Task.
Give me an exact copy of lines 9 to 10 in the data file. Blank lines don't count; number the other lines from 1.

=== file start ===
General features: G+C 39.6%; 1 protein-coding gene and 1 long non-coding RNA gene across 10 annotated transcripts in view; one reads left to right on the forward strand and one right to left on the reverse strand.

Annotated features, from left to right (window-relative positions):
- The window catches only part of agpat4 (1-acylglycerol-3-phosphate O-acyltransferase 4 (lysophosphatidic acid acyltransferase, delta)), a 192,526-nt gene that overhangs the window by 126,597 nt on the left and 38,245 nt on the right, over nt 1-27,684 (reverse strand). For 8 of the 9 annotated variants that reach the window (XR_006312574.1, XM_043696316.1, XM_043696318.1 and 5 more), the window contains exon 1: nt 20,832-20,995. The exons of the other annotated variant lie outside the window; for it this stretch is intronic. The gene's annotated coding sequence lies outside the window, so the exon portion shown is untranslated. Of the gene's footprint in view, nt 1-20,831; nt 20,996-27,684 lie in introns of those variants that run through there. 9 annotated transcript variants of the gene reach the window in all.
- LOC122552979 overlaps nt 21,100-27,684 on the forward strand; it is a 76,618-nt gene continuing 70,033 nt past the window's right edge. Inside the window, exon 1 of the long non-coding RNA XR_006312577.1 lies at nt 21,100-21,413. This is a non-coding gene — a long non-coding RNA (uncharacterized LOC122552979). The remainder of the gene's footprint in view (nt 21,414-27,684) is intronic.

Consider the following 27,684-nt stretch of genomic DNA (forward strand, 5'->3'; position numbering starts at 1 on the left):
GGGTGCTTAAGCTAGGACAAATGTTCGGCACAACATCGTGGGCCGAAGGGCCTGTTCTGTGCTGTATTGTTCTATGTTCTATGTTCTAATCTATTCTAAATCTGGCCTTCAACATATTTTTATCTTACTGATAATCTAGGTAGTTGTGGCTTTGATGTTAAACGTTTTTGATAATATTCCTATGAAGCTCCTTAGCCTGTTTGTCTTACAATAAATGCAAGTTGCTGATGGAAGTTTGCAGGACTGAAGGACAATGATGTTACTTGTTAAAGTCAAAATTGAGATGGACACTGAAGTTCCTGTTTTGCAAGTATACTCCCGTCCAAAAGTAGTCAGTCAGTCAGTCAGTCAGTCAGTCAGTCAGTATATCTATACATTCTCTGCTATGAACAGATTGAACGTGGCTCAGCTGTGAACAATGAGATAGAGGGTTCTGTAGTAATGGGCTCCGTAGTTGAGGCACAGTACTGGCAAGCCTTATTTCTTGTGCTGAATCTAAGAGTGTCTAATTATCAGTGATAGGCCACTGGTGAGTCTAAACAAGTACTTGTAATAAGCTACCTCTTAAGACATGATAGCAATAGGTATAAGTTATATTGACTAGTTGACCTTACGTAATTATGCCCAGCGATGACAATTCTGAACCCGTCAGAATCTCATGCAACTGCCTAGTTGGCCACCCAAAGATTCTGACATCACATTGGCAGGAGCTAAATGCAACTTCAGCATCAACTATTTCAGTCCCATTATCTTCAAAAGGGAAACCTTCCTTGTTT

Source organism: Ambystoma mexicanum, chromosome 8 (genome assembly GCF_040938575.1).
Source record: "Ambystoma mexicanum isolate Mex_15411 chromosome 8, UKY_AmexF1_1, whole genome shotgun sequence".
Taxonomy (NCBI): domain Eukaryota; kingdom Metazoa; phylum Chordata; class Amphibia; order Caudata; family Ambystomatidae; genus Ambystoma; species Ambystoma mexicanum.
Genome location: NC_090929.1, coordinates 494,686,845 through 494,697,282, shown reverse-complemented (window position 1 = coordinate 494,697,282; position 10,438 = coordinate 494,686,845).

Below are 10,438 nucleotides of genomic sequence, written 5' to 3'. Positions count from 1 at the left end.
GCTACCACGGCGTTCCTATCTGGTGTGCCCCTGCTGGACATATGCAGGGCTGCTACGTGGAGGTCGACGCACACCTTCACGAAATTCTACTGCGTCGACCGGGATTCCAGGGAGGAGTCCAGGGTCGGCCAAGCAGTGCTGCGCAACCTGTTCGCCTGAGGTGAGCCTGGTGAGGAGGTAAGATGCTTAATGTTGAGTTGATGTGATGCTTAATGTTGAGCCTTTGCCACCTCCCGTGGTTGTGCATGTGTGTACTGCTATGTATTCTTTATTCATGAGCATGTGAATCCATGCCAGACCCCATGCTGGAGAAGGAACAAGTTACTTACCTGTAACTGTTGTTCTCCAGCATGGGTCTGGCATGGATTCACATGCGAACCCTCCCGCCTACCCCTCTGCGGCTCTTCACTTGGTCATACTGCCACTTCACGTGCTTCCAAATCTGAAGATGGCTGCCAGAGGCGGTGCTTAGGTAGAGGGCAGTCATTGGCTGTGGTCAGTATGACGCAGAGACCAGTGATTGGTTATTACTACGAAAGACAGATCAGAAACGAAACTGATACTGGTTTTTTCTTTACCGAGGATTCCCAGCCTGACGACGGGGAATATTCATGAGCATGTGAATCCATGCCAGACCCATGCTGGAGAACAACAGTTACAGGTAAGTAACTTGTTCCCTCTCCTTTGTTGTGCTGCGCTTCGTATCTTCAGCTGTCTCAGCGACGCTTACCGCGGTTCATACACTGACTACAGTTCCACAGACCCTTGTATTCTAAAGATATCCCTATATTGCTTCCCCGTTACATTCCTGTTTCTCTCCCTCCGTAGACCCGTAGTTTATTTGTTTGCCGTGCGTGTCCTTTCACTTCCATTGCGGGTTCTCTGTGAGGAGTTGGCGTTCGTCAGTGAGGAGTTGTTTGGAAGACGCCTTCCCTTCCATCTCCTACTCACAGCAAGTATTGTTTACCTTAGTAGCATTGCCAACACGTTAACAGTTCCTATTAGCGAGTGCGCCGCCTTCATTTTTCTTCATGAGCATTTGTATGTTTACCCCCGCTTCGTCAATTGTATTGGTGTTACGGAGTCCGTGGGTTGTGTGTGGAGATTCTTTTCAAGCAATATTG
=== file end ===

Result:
Taxonomy (NCBI): domain Eukaryota; kingdom Metazoa; phylum Chordata; class Amphibia; order Caudata; family Ambystomatidae; genus Ambystoma; species Ambystoma mexicanum.
Genome location: NC_090929.1, coordinates 494,686,845 through 494,697,282, shown reverse-complemented (window position 1 = coordinate 494,697,282; position 10,438 = coordinate 494,686,845).